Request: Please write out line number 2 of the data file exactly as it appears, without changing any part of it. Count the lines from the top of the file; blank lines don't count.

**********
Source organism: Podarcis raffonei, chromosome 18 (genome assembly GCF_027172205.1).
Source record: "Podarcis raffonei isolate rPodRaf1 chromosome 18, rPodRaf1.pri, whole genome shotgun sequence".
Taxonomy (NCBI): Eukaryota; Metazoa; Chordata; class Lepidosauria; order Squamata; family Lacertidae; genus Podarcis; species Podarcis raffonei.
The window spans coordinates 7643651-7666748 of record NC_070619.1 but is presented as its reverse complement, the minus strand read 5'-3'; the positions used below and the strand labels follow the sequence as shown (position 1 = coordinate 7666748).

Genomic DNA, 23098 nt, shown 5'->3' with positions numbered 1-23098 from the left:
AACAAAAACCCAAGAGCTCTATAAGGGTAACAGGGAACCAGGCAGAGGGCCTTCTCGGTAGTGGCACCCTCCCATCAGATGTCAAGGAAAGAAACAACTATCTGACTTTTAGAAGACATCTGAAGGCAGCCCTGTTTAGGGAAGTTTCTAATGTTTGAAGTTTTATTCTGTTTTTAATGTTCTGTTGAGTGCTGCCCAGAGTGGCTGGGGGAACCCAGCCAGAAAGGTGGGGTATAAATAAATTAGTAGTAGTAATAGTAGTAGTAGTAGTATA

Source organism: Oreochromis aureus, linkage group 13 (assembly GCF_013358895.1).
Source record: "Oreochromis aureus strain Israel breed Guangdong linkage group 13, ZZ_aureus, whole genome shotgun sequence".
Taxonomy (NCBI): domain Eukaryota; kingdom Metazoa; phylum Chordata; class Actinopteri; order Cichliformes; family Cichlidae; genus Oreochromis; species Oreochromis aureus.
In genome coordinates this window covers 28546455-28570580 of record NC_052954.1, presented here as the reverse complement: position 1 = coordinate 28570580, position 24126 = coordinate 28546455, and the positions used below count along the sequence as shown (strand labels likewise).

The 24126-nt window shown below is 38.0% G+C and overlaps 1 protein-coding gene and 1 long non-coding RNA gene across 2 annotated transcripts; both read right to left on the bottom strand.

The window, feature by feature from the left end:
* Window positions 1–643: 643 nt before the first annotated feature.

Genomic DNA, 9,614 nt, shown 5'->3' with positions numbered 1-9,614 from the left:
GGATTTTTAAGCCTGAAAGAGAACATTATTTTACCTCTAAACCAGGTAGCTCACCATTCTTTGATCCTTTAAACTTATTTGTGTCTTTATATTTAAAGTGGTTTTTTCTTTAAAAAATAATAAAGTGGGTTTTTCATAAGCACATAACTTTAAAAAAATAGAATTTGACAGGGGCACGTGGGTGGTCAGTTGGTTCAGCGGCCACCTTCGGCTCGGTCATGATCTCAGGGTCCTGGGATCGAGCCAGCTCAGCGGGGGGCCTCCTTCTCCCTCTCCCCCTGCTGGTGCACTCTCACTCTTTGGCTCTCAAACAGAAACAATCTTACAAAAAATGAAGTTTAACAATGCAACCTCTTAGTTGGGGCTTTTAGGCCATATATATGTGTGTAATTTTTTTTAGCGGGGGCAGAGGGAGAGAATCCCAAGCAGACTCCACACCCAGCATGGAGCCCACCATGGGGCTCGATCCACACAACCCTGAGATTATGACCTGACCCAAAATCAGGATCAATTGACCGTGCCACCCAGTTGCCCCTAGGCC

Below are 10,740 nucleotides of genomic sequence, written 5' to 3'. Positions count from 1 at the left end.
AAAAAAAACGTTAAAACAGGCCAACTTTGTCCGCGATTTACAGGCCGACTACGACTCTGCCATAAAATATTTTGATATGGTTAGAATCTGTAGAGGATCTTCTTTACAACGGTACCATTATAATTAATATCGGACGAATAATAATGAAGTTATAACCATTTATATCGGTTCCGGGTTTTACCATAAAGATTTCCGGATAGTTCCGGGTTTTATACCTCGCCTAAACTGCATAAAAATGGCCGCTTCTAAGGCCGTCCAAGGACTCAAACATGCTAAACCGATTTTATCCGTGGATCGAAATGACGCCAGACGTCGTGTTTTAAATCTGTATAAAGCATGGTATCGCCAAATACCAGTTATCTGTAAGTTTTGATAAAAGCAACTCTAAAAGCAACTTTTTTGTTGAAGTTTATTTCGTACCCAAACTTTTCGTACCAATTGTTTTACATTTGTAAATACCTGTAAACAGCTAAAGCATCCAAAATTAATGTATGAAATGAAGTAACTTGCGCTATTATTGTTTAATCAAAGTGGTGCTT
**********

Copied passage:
Source record: "Podarcis raffonei isolate rPodRaf1 chromosome 18, rPodRaf1.pri, whole genome shotgun sequence".